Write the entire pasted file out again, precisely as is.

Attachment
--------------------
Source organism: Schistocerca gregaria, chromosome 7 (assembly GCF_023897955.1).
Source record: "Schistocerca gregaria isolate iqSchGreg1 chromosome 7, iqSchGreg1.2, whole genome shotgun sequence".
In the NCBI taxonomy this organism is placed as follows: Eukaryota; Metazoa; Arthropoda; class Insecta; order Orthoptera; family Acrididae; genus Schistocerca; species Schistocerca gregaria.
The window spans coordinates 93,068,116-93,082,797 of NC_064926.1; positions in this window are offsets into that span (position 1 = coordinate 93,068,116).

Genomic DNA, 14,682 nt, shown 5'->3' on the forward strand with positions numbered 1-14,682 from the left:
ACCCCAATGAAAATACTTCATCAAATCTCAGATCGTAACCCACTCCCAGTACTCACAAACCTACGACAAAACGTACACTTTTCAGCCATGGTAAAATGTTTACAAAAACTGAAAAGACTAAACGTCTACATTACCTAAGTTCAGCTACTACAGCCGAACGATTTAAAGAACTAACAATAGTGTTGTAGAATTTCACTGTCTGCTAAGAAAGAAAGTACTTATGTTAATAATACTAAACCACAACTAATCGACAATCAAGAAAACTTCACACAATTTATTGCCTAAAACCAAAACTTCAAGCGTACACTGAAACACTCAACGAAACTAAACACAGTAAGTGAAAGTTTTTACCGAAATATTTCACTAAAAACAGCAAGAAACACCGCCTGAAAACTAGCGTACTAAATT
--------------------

Source organism: Schistocerca gregaria, chromosome 7 (assembly GCF_023897955.1).
Source record: "Schistocerca gregaria isolate iqSchGreg1 chromosome 7, iqSchGreg1.2, whole genome shotgun sequence".
In the NCBI taxonomy this organism is placed as follows: Eukaryota; Metazoa; Arthropoda; class Insecta; order Orthoptera; family Acrididae; genus Schistocerca; species Schistocerca gregaria.
The window spans coordinates 93,068,116-93,082,797 of NC_064926.1; positions in this window are offsets into that span (position 1 = coordinate 93,068,116).

Genomic DNA, 14,682 nt, shown 5'->3' on the forward strand with positions numbered 1-14,682 from the left:
ACCCCAATGAAAATACTTCATCAAATCTCAGATCGTAACCCACTCCCAGTACTCACAAACCTACGACAAAACGTACACTTTTCAGCCATGGTAAAATGTTTACAAAAACTGAAAAGACTAAACGTCTACATTACCTAAGTTCAGCTACTACAGCCGAACGATTTAAAGAACTAACAATAGTGTTGTAGAATTTCACTGTCTGCTAAGAAAGAAAGTACTTATGTTAATAATACTAAACCACAACTAATCGACAATCAAGAAAACTTCACACAATTTATTGCCTAAAACCAAAACTTCAAGCGTACACTGAAACACTCAACGAAACTAAACACAGTAAGTGAAAGTTTTTACCGAAATATTTCACTAAAAACAGCAAGAAACACCGCCTGAAAACTAGCGTACTAAATT